Most 21st century Americans are likely not strangers with the utility of Google, and Googling unfamiliar phrases we encounter, things we suddenly would like to see out, and reaching for other curiosities is an experience many of us share. Like me, you’ve likely pulled out your phone under the table to Google an unfamiliar cocktail or opened Chrome to search for a recipe many times. What about the time, season, holiday, and our culture prompts us to do so?
Researchers at Google News Lab and Truth & Beauty created The Rhythm of Food, where users can explore and interact with colorful “year clock” graphs mapping the search patterns of different food-related topics.
Using FooDB—which hosts a 797-item-long list of edible ingredients and dishes—as a starting point for subjects, the creators analyzed “hundreds of ingredients, recipes, and other food related search terms” with Google Trends from the United States. Google Knowledge Graph allowed them to differentiate food-related items from other trends (Apple computers from apples, the fruit). The project grew to encompass 201 topics, ranging from key words like “diet” to cocktails like “Daiquiri.” The aim of the project was to “investigate the seasons and rhythm of food,” which the creators accomplished by choosing a circular graph shape so colorful and easy to picture that one can easily discern an almost rhythmic pattern to our curiosities. Accordingly, the information is explained and then presented in a way that is simple enough to appeal to someone with little coding or humanities experience.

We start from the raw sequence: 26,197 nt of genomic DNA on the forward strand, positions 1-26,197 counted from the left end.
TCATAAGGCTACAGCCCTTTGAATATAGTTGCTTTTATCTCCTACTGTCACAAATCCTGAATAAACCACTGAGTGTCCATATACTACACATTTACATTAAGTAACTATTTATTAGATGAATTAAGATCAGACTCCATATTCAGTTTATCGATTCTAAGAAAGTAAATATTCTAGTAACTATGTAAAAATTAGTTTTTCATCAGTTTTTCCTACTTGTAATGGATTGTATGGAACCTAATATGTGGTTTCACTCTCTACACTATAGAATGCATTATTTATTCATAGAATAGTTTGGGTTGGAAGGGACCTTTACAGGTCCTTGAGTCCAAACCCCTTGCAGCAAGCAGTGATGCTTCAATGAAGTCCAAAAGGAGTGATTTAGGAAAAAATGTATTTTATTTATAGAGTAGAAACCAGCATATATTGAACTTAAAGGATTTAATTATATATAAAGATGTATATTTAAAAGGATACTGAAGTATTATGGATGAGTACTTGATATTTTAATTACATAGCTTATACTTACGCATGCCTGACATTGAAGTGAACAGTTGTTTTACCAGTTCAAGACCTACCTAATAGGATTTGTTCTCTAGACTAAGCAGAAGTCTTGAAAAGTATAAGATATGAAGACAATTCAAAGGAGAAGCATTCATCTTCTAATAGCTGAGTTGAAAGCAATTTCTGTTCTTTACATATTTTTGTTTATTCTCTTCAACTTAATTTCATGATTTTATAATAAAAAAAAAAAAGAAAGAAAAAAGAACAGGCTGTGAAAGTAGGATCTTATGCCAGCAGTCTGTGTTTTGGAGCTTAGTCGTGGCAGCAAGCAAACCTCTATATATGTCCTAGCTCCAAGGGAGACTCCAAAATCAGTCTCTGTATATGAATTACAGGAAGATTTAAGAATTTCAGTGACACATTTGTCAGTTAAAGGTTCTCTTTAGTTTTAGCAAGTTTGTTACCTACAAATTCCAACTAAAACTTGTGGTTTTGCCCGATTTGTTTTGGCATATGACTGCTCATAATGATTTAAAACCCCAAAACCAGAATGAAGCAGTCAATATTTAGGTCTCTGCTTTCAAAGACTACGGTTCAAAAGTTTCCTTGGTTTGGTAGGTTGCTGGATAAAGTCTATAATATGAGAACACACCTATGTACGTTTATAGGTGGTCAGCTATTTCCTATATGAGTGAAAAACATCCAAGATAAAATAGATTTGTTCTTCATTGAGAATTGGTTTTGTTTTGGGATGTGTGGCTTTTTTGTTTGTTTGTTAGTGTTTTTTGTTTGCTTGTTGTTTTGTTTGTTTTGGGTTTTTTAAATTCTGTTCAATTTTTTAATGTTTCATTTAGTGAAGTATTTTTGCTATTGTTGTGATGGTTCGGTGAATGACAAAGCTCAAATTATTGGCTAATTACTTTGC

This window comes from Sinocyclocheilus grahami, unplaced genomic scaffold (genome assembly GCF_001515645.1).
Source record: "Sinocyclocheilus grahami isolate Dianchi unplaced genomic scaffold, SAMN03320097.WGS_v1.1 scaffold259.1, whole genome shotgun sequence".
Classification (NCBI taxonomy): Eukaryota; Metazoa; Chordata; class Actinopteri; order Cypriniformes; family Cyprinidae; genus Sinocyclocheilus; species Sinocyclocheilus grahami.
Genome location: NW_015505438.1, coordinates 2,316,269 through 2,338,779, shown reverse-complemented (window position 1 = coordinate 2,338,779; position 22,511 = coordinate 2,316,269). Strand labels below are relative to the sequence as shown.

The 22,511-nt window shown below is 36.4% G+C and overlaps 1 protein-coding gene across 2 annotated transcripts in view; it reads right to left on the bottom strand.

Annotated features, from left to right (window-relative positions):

I would like to see what this project would reveal about cultural trends or differences if expanded to include Google search trends from other countries or made specific to US states.
Processes: Plotting Google Trends data for over 15 years on “year clock,” then tagging topics with categories (months, holidays, seasons, etc.) they fall into. Years are labeled by differently colored blocks and the radius is calculated by the number of searches. They used Google Knowledge Graph to find more accurate results.
Presentation: A color coded round “year clock” makes it easy to recognize patterns and shifts in attitudes towards specific foods. To make the images Website users are able to sort by types of dishes, popularity during different seasons, and other categories like “special occasion” and “charts that look like the food.”